Nineteenth-Century Disability:  Cultures & Contexts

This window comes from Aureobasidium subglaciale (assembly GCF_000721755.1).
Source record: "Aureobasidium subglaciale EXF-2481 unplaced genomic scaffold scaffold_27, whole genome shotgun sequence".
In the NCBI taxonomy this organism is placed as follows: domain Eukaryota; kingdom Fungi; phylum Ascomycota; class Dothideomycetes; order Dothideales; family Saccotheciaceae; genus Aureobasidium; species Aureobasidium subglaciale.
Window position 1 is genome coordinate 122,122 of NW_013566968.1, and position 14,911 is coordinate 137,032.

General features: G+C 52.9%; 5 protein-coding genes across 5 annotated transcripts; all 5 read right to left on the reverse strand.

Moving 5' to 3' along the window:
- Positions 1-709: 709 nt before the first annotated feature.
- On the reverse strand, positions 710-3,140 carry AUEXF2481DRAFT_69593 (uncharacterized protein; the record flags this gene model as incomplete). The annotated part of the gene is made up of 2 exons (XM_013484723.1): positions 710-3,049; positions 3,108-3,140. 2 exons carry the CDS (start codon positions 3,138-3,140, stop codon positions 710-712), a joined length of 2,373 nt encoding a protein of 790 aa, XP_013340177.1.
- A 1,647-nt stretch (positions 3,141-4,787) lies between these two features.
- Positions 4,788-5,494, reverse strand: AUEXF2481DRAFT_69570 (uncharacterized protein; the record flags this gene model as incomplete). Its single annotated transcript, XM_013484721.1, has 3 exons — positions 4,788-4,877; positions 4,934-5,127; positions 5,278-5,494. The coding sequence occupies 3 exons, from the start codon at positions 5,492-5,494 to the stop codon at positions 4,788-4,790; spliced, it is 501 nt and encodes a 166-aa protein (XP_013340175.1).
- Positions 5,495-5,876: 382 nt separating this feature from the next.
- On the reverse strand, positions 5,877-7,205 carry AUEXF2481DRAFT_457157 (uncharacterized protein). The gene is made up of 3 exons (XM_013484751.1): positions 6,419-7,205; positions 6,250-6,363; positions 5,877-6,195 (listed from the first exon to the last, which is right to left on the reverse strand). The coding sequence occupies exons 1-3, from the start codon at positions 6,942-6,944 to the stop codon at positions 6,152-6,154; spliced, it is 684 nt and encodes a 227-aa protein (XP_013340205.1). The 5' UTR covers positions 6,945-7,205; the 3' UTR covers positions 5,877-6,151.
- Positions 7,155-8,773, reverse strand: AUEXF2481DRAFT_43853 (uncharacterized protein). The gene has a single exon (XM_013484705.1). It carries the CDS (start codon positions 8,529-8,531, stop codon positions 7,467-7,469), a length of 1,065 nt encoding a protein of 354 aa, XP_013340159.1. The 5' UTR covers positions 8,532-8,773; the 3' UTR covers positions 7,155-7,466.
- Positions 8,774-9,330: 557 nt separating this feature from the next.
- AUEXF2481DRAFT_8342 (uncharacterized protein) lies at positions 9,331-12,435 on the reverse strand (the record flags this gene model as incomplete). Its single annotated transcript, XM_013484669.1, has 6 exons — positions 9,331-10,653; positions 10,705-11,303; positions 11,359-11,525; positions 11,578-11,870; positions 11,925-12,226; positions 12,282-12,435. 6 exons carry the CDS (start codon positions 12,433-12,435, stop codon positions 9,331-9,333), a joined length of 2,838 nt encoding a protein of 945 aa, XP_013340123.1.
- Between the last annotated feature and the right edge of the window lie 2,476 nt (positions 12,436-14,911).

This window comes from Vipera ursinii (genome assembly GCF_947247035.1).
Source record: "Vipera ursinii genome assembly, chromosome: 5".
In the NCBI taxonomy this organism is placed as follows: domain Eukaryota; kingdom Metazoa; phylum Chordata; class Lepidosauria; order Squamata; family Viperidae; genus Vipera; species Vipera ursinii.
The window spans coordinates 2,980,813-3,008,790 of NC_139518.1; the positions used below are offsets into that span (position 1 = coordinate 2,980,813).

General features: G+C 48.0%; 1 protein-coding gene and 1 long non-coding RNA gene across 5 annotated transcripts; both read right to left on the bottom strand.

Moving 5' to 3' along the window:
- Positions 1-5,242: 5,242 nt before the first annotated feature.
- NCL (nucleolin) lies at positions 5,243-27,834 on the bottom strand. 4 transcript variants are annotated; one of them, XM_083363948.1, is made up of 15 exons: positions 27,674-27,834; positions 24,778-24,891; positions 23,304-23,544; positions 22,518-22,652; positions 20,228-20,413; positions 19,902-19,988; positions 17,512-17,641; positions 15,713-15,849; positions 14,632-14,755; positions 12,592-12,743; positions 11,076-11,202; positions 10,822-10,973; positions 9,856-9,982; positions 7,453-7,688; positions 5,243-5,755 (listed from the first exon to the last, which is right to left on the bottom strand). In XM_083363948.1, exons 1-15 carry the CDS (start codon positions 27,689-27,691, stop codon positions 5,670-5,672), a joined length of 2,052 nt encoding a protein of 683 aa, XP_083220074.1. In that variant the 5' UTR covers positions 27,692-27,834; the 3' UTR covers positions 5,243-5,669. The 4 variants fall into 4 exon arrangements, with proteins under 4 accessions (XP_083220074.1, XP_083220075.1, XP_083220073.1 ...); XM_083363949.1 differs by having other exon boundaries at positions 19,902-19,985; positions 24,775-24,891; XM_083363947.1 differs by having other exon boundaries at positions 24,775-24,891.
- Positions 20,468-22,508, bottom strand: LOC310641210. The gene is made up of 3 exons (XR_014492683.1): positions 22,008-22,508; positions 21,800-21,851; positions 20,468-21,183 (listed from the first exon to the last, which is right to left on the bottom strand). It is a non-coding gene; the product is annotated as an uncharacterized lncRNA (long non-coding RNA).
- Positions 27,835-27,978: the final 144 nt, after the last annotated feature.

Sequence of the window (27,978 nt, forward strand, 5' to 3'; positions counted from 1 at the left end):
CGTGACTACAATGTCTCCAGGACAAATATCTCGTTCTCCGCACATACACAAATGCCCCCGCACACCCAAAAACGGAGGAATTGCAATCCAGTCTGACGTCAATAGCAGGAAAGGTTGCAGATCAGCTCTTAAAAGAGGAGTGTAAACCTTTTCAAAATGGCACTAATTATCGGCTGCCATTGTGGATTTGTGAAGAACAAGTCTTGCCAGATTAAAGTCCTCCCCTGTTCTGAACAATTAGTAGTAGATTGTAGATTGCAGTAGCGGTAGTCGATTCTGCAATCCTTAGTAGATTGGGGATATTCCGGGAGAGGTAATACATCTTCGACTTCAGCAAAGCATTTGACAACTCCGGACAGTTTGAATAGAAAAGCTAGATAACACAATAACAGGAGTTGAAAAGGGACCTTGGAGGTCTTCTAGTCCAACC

Nineteenth-century literature offers a valuable window into historical perceptions of disability.  Literature also helped shape how disability was seen in the nineteenth century.  For example, novelists like Charlotte Yonge and Dinah Mulock Craik were key in promoting a vision of invalids as spiritual in their suffering. Others, such as William Wordsworth and Arthur Symons, wrote autobiographical poetry about their very different experiences meeting blind beggars in the streets of nineteenth-century London.  In this section, you can discover both lesser known literary texts about disability, such as Martin Tupper's poem, "The Stammerer's Complaint", and how disability informs more well-known pieces of literature, such as Charlotte Bronte's Jane Eyre.